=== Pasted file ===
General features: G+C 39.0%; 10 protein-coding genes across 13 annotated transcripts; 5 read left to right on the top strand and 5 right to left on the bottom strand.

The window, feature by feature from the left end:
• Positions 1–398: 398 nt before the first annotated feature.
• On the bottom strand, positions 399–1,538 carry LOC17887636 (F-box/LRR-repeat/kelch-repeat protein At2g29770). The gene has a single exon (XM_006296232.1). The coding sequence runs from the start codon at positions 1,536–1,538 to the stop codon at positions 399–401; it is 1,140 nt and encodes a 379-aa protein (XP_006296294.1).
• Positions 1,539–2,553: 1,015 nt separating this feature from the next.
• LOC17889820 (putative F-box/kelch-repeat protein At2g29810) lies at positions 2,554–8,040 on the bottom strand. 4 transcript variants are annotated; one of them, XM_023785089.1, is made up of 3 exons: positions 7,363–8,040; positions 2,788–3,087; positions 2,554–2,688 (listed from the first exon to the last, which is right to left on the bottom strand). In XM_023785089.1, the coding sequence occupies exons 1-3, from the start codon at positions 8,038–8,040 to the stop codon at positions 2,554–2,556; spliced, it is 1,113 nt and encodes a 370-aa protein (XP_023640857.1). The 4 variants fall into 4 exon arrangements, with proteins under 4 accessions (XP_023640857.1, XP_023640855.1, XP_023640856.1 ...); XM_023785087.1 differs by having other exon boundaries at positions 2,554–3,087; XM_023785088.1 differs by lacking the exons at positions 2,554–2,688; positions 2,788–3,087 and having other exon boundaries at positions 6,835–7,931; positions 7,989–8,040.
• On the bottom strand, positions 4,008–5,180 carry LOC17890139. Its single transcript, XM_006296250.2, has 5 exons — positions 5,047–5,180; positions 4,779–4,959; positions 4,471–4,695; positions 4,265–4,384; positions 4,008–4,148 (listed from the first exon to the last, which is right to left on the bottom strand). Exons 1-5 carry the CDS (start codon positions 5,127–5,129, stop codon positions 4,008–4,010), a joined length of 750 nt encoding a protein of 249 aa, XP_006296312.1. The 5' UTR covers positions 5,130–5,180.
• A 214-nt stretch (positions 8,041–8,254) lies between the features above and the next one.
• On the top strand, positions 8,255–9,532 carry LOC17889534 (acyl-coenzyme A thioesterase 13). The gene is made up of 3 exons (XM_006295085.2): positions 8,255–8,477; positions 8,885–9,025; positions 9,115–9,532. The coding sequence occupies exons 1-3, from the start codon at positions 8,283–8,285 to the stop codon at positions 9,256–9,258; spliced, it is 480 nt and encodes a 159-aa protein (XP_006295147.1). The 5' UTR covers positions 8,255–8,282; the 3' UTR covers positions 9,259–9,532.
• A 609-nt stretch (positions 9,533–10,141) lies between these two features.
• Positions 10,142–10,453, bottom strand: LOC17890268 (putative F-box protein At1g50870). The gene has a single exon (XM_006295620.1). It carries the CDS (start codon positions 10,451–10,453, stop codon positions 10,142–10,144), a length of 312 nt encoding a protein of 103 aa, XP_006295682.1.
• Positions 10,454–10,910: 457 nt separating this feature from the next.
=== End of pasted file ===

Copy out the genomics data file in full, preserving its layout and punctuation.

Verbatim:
General features: G+C 39.0%; 10 protein-coding genes across 13 annotated transcripts; 5 read left to right on the top strand and 5 right to left on the bottom strand.

The window, feature by feature from the left end:
• Positions 1–398: 398 nt before the first annotated feature.
• On the bottom strand, positions 399–1,538 carry LOC17887636 (F-box/LRR-repeat/kelch-repeat protein At2g29770). The gene has a single exon (XM_006296232.1). The coding sequence runs from the start codon at positions 1,536–1,538 to the stop codon at positions 399–401; it is 1,140 nt and encodes a 379-aa protein (XP_006296294.1).
• Positions 1,539–2,553: 1,015 nt separating this feature from the next.
• LOC17889820 (putative F-box/kelch-repeat protein At2g29810) lies at positions 2,554–8,040 on the bottom strand. 4 transcript variants are annotated; one of them, XM_023785089.1, is made up of 3 exons: positions 7,363–8,040; positions 2,788–3,087; positions 2,554–2,688 (listed from the first exon to the last, which is right to left on the bottom strand). In XM_023785089.1, the coding sequence occupies exons 1-3, from the start codon at positions 8,038–8,040 to the stop codon at positions 2,554–2,556; spliced, it is 1,113 nt and encodes a 370-aa protein (XP_023640857.1). The 4 variants fall into 4 exon arrangements, with proteins under 4 accessions (XP_023640857.1, XP_023640855.1, XP_023640856.1 ...); XM_023785087.1 differs by having other exon boundaries at positions 2,554–3,087; XM_023785088.1 differs by lacking the exons at positions 2,554–2,688; positions 2,788–3,087 and having other exon boundaries at positions 6,835–7,931; positions 7,989–8,040.
• On the bottom strand, positions 4,008–5,180 carry LOC17890139. Its single transcript, XM_006296250.2, has 5 exons — positions 5,047–5,180; positions 4,779–4,959; positions 4,471–4,695; positions 4,265–4,384; positions 4,008–4,148 (listed from the first exon to the last, which is right to left on the bottom strand). Exons 1-5 carry the CDS (start codon positions 5,127–5,129, stop codon positions 4,008–4,010), a joined length of 750 nt encoding a protein of 249 aa, XP_006296312.1. The 5' UTR covers positions 5,130–5,180.
• A 214-nt stretch (positions 8,041–8,254) lies between the features above and the next one.
• On the top strand, positions 8,255–9,532 carry LOC17889534 (acyl-coenzyme A thioesterase 13). The gene is made up of 3 exons (XM_006295085.2): positions 8,255–8,477; positions 8,885–9,025; positions 9,115–9,532. The coding sequence occupies exons 1-3, from the start codon at positions 8,283–8,285 to the stop codon at positions 9,256–9,258; spliced, it is 480 nt and encodes a 159-aa protein (XP_006295147.1). The 5' UTR covers positions 8,255–8,282; the 3' UTR covers positions 9,259–9,532.
• A 609-nt stretch (positions 9,533–10,141) lies between these two features.
• Positions 10,142–10,453, bottom strand: LOC17890268 (putative F-box protein At1g50870). The gene has a single exon (XM_006295620.1). It carries the CDS (start codon positions 10,451–10,453, stop codon positions 10,142–10,144), a length of 312 nt encoding a protein of 103 aa, XP_006295682.1.
• Positions 10,454–10,910: 457 nt separating this feature from the next.